• I apply the tiniest amount. Literally smaller than pea size. Start super duper small. It is also safe to apply it (very sparingly) under the eyes, down the neck, and even the back of your hands.
  • Oftentimes I will follow up with a moisturizer. It’s not a necessary step, but if you are dry it may be a good idea. No need to wait for the Retin-A to sink in.
  • This product does fine with every salicylic acne cleanser I use, but I keep it very simple with the products I layer on over it. No anti-aging serums or creams over it. A lot of times I’ll even use extra virgin coconut oil. It’s never a good idea to have too many products on your face at once. Usually the Retin-A and maybe some coconut oil (I also make sure to apply it under the eyes, too) will do the trick.
  • On my “off” nights, I will use a hyaluronic acid serum (all about that stuff coming up soon!) and a Retinol cream, so I am still getting a weak derivative of Vitamin A. Right now I’m using Vichy LiftActiv Retinol HA Night Total Wrinkle Plumping Care (gosh, that’s a mouthful) and I love it.

How does my skin look when I am consistent with Retinoids?
My skin is a lot brighter, toned and much clearer. My post acne marks fade very quickly. If I do get a break out, it clears faster. My faint lines seem less deep.

I know this is a lot to take in at once, but I highly encourage you to start researching Retinoids to see if it will work for you. Obviously this product may not work for everyone, but I highly encourage you to check it out and talk with your dermatologist about it!

p.s. Do you subscribe to any beauty boxes or other fun monthly subscriptions? Do you like to blog about it? Be sure to come back on Tuesday and link your posts up with me for Subscription Box Share!


  • Reply
    September 1, 2013 at 12:32 pm

    This is really interesting. I typically don’t pay attention to my products at all (except during pregnancy) but now I feel like I should!

    • Reply
      Meg O.
      September 6, 2013 at 3:31 pm

      I know for sure you can’t use Retin A while pregnant, but you can while nursing (I’m pretty sure). Check with your dermatologist if you are interested in using it. Yes, definitely start paying close attention to your skin care routine. For some reason, I feel like after I had Kennedy, it had aged me or something, so all of a sudden I’m REALLY into anti aging stuff!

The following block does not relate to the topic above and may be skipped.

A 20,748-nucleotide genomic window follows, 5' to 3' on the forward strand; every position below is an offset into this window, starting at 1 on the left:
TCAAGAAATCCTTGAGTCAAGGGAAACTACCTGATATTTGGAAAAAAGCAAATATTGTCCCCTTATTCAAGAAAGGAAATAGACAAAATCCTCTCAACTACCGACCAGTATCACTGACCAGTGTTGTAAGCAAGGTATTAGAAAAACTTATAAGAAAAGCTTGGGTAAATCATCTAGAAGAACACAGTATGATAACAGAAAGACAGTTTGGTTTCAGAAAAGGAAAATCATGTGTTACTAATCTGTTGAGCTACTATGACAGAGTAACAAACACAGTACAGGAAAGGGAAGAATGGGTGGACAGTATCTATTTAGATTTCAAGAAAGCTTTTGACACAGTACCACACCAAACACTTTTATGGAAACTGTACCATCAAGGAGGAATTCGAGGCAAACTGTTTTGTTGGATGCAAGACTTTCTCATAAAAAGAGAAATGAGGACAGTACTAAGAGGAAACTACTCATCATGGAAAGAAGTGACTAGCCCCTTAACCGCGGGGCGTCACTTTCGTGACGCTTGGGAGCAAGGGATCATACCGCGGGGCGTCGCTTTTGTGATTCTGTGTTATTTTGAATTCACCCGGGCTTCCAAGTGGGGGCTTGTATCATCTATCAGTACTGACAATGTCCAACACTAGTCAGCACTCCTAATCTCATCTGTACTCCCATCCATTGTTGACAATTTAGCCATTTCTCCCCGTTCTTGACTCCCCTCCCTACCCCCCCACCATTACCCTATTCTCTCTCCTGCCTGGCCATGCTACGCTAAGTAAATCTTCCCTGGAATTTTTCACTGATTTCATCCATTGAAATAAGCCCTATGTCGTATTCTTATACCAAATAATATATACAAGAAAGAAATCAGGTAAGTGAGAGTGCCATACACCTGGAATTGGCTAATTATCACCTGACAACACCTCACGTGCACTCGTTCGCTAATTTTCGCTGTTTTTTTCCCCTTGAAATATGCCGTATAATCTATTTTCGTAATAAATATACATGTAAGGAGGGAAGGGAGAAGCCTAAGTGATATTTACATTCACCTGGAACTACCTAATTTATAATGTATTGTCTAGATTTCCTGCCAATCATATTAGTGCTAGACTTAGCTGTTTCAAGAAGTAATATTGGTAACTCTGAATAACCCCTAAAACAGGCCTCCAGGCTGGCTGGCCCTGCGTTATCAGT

• Reply
    September 2, 2013 at 9:37 am

    I’m kind of obsessed with this new series you’ve got going on. Genius!

    • Reply
      Meg O.
      September 6, 2013 at 3:32 pm

      Thank you so much, pal! There is more coming your way!!!

  • Reply
    September 3, 2013 at 9:37 am

    I used Retin-A in high school to fade the stretch marks on my legs and boobs from growth spurts and it was a LIFEsaver! I never used it on my face (although my mom used to) because I was lucky to not be terribly acne prone, however, I’m very curious about this as an anti-aging solution! Mostly, I’m concerned about my fine lines by the corner of my eyes (crows feet!!!!!) and my neck. I saw you said you can use it sparingly there, but have you noticed any real improvement there?? I’m using LifeLine, a non-embryonic stem cell eye cream right now and while I thought I was seeing pretty good results at first, 5 weeks later of using it twice a day religiously, I’m not sure it’s pulling the weight a $95/ounce product should. Thoughts?

  • Reply
    September 3, 2013 at 2:29 pm

    I’m glad you posted this! Do you know anything about the difference between Retin-A and Retin-A Micro? I’ve been prescribed the Micro in the past and again recently, and it makes my skin so oily I can’t stand it. It’s so bad I can’t use it (and I have very dry skin normally). I really want to use it so I can stop the aging process, so I’m thinking about regular Retin-A! Thought I’d ask!

    • Reply
      Meg O.
      September 6, 2013 at 3:35 pm

      I’m pretty sure that the Retin A Micro is formulated for more sensitive skin, so it is less irritating. I would definitely ask your derm and see what he/she would recommend. You probably got put on the Micro because you have dry skin. Honestly, though, I think everyone can tolerate regular Retin A if you apply it correctly.

  • Reply
    September 3, 2013 at 7:10 pm

    So you use it all over your face? I was under the understanding it was to treat breakouts after they happen not to prevent them. Might have to start trying this

    • Reply
      Meg O.
      September 6, 2013 at 3:29 pm

      I apply a thin layer over my entire face, yes. I would actually not recommend using it as a spot treatment, as that’s not really what its purpose is. It’s really effective!

      • Reply
        September 8, 2013 at 1:57 pm

        So glad I came across this! THANKS!!

        • Reply
          Meg O.
          September 8, 2013 at 3:47 pm

          You are so welcome! Glad to help!

  • Reply
    Skincare Sunday - Hyaluronic Acid
    September 8, 2013 at 1:42 pm

    […] a little damp, and I use two pumps. It covers my face, neck, decollatage, and backs of my hands. On nights I’m using my Retin-A, I will not apply anything else, and wait for 30 minutes to apply my Retin-A. On other nights, I […]